Garden Myths Gardening Weeds

Garden Myth: Weeds that Indicate the Soil’s pH

Dandelions, like most weeds, will grow in pretty much any soil. Photo: Sergeant, depositphotos

By Larry Hodgson

Many gardeners claim that you can tell the pH of your garden’s soil (its acidity or alkalinity) just looking at the weeds that grow there. Mosses, ferns, horsetails, dandelions and hawkweed, they say, only grow in acidic soil while wild carrots, goosefoots, bladder campions, and thistles indicate an alkaline soil. In fact, there is even a term for this: indicator plants or bioindicator plants.

There’s just one problem: it doesn’t really work for soil pH.

In fact, all the aforementioned plants grow equally well in soils that are on the exact opposite of the spectrum (mosses in alkaline soil, thistles in acid soil, etc.). Even a cursory glance at the weeds in your own yard will probably show dandelions and wild carrots growing side by side, or thistles near hawkweeds. In fact, the ability to grow in almost any soil is a characteristic common to most of the plants we call weeds.

Thus, the presence of a particular weed does not indicate much of anything … except that it is perhaps time to do a little weeding.

If you really want to know the pH of your soil, just have your soil tested.

Article originally published on April 19, 2016.

Garden writer and blogger, author of 65 gardening books, lecturer and communicator, the Laidback Gardener, Larry Hodgson, passed away in October 2022. Known for his great generosity, his thoroughness and his sense of humor, he reached several generations of amateur and professional gardeners over his 40-year career. Thanks to his son, Mathieu Hodgson, and a team of contributors, will continue its mission of demystifying gardening and making it more accessible to all.

4 comments on “Garden Myth: Weeds that Indicate the Soil’s pH

  1. Ha! I was thinking exactly that as mu soil is alkaline and has a preponderance of dandelion and hawkweed.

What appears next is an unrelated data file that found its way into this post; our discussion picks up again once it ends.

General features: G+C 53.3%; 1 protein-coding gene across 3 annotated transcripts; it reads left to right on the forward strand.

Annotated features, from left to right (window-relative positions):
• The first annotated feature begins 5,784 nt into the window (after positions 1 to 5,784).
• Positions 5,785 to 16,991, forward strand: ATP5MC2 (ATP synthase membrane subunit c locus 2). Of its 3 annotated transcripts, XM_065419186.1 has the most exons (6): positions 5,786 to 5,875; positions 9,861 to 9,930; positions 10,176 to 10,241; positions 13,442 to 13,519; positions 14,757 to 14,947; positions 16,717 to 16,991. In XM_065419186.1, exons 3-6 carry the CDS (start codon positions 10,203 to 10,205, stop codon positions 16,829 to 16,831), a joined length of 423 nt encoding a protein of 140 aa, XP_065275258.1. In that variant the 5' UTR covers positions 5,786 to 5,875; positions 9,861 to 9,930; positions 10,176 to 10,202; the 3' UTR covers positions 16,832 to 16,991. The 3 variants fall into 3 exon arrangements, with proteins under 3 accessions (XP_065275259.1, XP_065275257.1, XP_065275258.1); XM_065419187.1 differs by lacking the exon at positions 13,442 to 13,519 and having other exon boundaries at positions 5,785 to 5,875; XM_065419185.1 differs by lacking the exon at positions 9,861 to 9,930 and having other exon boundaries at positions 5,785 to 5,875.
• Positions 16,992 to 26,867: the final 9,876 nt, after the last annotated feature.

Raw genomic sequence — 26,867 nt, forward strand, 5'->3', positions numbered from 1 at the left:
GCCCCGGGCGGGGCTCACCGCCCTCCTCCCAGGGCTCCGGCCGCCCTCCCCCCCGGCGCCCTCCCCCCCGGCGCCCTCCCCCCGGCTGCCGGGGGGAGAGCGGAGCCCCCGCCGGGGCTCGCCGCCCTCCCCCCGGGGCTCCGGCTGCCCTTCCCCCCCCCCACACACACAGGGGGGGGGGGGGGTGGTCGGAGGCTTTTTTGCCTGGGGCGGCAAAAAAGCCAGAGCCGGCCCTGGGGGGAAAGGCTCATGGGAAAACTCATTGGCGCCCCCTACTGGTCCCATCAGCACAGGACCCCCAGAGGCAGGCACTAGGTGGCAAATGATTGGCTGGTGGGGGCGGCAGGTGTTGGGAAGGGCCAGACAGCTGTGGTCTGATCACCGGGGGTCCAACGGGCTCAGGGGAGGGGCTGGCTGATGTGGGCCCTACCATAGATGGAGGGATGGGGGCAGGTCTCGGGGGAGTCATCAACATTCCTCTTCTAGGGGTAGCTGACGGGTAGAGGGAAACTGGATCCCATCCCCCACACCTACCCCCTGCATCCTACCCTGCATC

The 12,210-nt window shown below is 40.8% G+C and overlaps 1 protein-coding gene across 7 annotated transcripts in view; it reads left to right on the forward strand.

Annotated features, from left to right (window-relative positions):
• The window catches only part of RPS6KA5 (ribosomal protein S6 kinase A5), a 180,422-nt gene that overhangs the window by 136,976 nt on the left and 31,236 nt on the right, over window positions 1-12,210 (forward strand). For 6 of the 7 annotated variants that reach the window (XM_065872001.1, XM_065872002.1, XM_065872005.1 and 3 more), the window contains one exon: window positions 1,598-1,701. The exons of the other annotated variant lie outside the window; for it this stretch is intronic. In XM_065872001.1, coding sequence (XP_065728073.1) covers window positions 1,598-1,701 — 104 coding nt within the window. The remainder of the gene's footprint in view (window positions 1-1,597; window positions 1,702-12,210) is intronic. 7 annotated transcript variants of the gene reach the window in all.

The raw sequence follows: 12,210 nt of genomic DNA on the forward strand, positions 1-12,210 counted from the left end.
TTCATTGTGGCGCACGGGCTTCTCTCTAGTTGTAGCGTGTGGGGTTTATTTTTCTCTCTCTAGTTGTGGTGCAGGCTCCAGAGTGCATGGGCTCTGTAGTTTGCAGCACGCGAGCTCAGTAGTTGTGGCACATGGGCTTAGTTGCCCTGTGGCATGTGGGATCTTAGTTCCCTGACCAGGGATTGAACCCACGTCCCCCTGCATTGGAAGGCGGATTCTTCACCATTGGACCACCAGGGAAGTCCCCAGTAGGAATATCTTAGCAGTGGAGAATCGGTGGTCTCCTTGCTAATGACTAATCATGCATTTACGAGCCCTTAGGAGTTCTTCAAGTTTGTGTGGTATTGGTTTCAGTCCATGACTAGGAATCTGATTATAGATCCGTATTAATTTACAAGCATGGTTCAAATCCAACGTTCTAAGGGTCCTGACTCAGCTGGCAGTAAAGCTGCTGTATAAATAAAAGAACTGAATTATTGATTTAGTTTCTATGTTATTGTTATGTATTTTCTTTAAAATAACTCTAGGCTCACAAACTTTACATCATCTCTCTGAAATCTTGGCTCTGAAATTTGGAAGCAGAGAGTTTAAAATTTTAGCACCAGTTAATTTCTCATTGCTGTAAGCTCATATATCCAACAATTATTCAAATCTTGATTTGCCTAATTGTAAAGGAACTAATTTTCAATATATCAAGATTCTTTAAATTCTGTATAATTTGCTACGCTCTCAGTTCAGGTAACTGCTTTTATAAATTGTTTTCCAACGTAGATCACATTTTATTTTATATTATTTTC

2. We have very acidic soil, so the reason we get soil test is to see if we have moved the pH & how much.
    Your answer is garden 101, which is why it is missed so often.
    You should get a soil test once every five years or more often if you have problems.

  3. Although, there are a few weeds that survive in situations that are too wickedly alkaline for other plants to survive in. However, such alkalinity would be obvious prior to the identification of the weeds that are lacking.
    In the Santa Clara Valley, old hydrangeas that exhibit color are naturally pink. If they start out blue, they turn pink. (However, some of the modern colorful cultivars express their preferred colors more reliably than old cultivars, and do not change so easily. White hydrangeas should remain ‘generally’ white.) In this region, even though the soil is alkaline, hydrangeas can be blue because of the redwood debris. They are marginal enough that we can modify the color relatively easily with appropriate fertilizers. We prefer for some to be blue, and for others to be pink.

  4. Alan Blackwell in West Australia.

    So true!! Dandelions grow readily in almost pure limestone. By my opinion lack of Dandelions indicate it’s probably a desert.

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